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    It will be different for every monitor. Some monitors have a resolution in the neighborhood of 70 pixels per inch while others might be 110 pixels per inch. However the scale factor from the camera, resizing software, and monitor basically have no effect on the structure revealed by the microscope itself. It may look larger or smaller than what is seen by looking directly through the microscope, but the size effects of everything downstream of the microscope doesn't add any further detail to the image. The thing that is most important is that all of the images were made at the same magnification so that we can compare apples to apples without the need to know precisely what an inch on your screen translates to on the actual object. It is a comparative study so that we can see the resulting edge from different kinds of sharpening tools. If a millimeter would fit in the picture, that might give you an idea of what 200X magnification means, but it doesn't otherwise add anything. We had a scanning electron microscope at work and we often looked at magnifications of 50,000X. The fact that an inch would be almost a mile was far more abstract than simply using the photomicrograph for its intended purpose of performing failure analyses.
     
  16. Jeff Gilfor

    Jeff Gilfor

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    I almost didn't want to answer that question about magnification, because I KNEW it was very relative to a variety of things.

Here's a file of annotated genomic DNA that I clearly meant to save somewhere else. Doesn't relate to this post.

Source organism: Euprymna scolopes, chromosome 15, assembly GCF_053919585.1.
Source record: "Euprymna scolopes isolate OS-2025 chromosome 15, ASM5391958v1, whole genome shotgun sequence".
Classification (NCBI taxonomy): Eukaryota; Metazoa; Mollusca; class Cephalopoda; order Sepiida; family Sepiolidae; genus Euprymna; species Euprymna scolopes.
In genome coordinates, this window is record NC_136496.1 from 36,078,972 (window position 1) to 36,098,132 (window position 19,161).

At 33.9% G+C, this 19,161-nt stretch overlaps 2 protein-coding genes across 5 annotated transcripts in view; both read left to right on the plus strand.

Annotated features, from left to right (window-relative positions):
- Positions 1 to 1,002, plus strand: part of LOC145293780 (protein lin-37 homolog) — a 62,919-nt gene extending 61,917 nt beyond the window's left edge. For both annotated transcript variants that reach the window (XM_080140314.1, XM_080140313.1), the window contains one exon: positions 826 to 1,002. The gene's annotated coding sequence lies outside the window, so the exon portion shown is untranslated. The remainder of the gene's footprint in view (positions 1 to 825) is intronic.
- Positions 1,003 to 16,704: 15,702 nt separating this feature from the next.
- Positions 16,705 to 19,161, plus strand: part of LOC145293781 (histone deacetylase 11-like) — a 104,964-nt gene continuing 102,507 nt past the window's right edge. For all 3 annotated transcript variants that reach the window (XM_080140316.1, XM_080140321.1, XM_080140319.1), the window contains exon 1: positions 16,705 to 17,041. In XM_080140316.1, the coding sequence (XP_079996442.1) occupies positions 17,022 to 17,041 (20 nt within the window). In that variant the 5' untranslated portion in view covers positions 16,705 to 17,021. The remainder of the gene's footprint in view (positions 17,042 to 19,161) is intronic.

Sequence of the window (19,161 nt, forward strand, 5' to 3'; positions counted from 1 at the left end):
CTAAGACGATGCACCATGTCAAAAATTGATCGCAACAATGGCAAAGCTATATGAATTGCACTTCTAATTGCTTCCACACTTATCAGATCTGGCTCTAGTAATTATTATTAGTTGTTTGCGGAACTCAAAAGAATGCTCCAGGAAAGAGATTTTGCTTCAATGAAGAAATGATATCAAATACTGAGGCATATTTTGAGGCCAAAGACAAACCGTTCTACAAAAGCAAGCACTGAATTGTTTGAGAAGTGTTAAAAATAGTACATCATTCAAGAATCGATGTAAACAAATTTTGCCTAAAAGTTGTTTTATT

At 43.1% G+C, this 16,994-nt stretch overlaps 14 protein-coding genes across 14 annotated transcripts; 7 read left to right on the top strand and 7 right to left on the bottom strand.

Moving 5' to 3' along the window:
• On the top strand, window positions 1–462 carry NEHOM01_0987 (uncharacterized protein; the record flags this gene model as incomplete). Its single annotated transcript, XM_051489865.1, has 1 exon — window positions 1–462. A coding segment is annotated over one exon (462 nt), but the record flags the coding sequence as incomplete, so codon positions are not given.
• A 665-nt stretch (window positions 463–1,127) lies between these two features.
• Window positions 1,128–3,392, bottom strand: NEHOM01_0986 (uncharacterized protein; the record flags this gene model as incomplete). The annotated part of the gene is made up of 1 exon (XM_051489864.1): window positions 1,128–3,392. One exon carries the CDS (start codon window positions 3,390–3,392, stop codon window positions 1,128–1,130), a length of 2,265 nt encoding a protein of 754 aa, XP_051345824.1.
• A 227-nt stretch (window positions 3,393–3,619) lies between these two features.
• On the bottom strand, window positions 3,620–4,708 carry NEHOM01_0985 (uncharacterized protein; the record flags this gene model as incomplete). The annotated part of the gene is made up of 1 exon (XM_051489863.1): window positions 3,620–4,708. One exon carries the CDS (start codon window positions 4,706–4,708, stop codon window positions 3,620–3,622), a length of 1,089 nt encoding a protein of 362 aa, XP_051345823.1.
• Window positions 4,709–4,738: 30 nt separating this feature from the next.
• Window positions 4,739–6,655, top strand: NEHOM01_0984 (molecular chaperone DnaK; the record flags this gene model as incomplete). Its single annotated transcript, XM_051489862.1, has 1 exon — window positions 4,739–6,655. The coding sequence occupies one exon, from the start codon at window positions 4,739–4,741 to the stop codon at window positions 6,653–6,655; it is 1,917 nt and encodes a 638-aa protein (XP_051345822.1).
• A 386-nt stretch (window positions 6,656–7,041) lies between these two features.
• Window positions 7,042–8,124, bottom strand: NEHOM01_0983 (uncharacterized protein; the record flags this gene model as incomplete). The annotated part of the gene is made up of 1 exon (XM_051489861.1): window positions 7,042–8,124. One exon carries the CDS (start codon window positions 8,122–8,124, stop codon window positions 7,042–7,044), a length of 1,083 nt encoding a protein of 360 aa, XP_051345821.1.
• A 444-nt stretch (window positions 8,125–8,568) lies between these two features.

When taking the photos, I used the "200x" objective lens. In this type of microscope, the actual magnification is dependent upon several factors, including focus and distance of object from lens.

    This is starting to become a bit more of a science experiment than I had originally expected but, okay, I'm up for the challenge. I will repeat the photos this weekend, plus will add some size reference to the images (I'll figure something out), and will add the other photos I was planning.

    I wish there was a way for me to place ALL the photos, arranged side by side, in one post. The 5 photos per post limit is going to make this somewhat confusing to read. Any moderators out there have an idea?
     
  17. odie

    odie

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    Jeff.......just a note to let you know your taking the time and effort to do this is appreciated.

    ooc
     
  18. john lucas

    john lucas

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    group photo

    I hope I kept them all in order wish they would print larger on this screen
    sharpening-group.jpg
     
  19. Gretch Flo

    Gretch Flo

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    Thanks

    Ditto what Odie said, Gretch
     
  20. Mark Wollschlager

    Mark Wollschlager

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    A further refinement of the study

    How about showing the same edge after 20 seconds of cutting some basic maple at the same RPM.
    Then at 1 minute. Or different type of wood after a set time.
    It would be interesting to see how much, or how little the starting edge quality matters after use.